I’ve just finished reading Baseball’s Golden Age: the Photographs of Charles M. Conlon, and I enjoyed it very much. I’ve known about Charles Conlon for a while – ever since 1991, when Topps put out its Conlon Collection series of cards – and I’ve seen this book in the bookstores. However, I was lucky enough to come across my copy a couple of weeks ago in a thrift shop, in great condition, for 99 cents! Thanks to the kind person who gave this beauty up!
Charles Conlon was born in 1868, and was a proofreader at the Evening Telegram in New York City, but he was also an amateur photographer. John Foster, who worked with Henry Chadwick on the annual Spalding Guide, knew Conlon, learned of his hobby, and in 1904 invited him to take pictures of ball players for the annual Guide. “It will be a good pick up for you, ” Foster said, “and it will be something for a day off.”
It turned out to be a little more than that.
Conlon took pictures of ball players from 1904 to 1942, an amazing and massive collection of thousands of glass-plate photos, and Baseball’s Golden Age presents a nice selection of these, both the well-known stars of the Golden Age, and also a number of players you’ve never heard of. Many of these pictures will be familiar to baseball history buffs. Conlon took classic and well-known shots of Cobb, Mathewson, Ruth, Gehrig, and Wagner. Some of these were also used as the basis for the old Goudey baseball cards of the ’30s, such as these two shots of the Waner brothers.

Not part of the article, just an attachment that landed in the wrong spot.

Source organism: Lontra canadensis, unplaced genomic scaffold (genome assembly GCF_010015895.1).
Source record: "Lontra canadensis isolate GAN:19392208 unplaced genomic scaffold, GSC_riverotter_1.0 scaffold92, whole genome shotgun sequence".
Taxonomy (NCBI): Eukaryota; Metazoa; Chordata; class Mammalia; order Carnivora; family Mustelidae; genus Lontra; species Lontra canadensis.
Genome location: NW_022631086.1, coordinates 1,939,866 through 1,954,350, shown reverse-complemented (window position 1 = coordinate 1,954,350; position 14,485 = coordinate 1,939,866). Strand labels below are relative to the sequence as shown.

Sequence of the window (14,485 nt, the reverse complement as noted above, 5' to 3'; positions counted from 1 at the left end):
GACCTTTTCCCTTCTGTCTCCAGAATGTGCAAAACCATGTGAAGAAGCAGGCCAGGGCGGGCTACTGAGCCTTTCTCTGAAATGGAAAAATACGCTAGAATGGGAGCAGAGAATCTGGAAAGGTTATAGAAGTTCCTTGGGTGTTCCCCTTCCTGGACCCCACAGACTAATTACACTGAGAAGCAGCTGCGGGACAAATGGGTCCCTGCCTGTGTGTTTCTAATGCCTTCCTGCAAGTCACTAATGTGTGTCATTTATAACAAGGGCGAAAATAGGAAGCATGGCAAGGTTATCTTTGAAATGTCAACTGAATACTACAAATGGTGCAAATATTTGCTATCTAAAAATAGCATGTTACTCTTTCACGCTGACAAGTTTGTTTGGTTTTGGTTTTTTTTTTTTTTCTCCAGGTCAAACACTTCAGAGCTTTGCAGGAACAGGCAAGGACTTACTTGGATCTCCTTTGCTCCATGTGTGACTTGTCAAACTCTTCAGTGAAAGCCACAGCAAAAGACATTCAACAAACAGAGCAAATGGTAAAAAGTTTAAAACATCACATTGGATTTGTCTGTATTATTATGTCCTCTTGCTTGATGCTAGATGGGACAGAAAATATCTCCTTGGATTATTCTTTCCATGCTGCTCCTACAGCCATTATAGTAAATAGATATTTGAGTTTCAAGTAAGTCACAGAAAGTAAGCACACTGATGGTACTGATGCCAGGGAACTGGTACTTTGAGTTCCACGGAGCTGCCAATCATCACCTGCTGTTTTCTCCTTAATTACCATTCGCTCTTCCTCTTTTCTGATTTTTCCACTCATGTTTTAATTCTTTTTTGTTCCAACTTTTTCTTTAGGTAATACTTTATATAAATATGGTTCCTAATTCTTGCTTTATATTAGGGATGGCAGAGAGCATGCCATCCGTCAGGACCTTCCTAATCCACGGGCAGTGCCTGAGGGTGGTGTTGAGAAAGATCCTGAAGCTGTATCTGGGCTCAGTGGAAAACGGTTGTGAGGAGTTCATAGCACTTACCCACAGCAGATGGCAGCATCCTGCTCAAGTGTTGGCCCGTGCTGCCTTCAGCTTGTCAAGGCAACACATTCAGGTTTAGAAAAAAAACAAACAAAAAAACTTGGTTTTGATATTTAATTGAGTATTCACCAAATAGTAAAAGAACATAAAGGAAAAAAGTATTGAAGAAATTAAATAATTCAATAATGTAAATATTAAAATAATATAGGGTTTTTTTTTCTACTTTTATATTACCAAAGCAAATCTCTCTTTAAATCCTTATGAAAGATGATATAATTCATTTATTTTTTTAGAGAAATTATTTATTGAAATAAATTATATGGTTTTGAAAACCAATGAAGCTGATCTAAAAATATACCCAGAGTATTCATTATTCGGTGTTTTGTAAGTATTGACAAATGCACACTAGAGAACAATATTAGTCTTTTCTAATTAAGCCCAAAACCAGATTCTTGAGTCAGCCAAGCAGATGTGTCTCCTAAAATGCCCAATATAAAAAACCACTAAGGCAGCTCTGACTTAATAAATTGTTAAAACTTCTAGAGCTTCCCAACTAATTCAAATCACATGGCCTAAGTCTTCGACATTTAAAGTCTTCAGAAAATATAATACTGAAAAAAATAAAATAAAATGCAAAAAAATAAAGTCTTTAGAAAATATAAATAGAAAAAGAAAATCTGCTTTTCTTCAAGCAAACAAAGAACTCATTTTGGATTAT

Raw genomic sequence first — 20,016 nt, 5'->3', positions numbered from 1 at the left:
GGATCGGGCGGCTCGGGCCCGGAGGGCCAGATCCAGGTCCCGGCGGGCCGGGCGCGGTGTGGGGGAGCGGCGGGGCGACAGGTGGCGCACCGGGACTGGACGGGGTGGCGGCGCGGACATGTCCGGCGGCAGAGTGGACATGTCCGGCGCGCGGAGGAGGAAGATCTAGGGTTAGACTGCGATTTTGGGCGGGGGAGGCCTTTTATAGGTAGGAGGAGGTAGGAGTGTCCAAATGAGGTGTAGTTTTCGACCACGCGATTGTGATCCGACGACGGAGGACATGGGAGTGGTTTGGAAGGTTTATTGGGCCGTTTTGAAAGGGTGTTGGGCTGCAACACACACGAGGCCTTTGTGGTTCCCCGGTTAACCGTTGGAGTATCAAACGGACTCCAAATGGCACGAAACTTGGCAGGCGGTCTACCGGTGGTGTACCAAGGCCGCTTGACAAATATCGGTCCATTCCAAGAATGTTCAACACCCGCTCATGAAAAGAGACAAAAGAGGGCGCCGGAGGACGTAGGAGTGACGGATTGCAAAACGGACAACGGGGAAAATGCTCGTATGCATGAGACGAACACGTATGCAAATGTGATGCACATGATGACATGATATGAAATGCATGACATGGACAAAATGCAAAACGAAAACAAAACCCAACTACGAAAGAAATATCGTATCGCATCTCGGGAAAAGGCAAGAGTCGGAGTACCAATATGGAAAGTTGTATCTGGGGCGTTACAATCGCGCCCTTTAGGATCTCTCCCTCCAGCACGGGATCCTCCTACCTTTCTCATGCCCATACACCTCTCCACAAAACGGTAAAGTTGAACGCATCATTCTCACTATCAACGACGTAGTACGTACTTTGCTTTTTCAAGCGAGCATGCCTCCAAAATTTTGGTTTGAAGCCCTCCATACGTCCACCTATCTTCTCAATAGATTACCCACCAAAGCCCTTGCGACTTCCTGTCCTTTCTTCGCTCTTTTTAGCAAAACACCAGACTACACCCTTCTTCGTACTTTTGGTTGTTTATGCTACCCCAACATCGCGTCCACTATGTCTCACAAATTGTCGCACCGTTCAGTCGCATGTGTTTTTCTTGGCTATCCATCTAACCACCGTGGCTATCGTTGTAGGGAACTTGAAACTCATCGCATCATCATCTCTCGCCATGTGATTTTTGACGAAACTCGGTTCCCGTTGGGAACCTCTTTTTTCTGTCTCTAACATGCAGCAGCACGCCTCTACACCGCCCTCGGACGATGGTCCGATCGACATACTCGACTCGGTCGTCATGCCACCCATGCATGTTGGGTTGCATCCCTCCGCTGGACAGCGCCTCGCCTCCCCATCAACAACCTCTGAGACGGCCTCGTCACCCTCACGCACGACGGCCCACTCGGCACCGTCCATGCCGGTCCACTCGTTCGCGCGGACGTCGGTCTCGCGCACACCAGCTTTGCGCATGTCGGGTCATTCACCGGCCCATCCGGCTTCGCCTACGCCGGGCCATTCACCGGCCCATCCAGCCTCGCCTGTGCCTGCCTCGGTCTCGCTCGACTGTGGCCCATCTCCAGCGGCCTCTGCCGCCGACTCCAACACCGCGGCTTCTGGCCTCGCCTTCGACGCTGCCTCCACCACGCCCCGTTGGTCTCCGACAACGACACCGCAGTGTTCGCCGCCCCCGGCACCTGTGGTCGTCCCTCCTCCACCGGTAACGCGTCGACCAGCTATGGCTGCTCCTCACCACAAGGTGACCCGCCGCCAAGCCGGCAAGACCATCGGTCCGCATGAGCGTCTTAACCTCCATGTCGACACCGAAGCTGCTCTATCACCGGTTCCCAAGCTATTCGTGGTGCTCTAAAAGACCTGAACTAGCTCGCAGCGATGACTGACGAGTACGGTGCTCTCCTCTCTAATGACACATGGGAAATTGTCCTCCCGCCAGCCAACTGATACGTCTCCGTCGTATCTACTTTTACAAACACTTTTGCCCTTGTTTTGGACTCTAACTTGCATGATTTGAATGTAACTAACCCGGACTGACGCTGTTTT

Occasionally in the book they’ll have large pictures of the same player on facing page, with 10 or 20 years between the two shot. One of my favorites in this regard were these two shots of Charlie Gehringer.
The text in the book includes an introduction to Conlon’s story and his work, and then paragraph-length captions to the pictures. The pictures are beautifully printed, with many full-page shots. This is the sort of thing I’ll go back to again and again, as I love photography almost as much as I love baseball.
One thing I did learn from this book — Conlon destroyed thousands of his glass-plate negatives in the early ’30s.
…my plates were running me out of the house, so I destroyed hundreds of them. Perhaps it was a mistake, but where would I have kept them?
The Sporting News has the photographer’s 8000 remaining negatives. Most of the original prints remained in the files of the New York World-Telegram till it ceased publication in 1967, after which they were acquired by the Baseball Hall of Fame.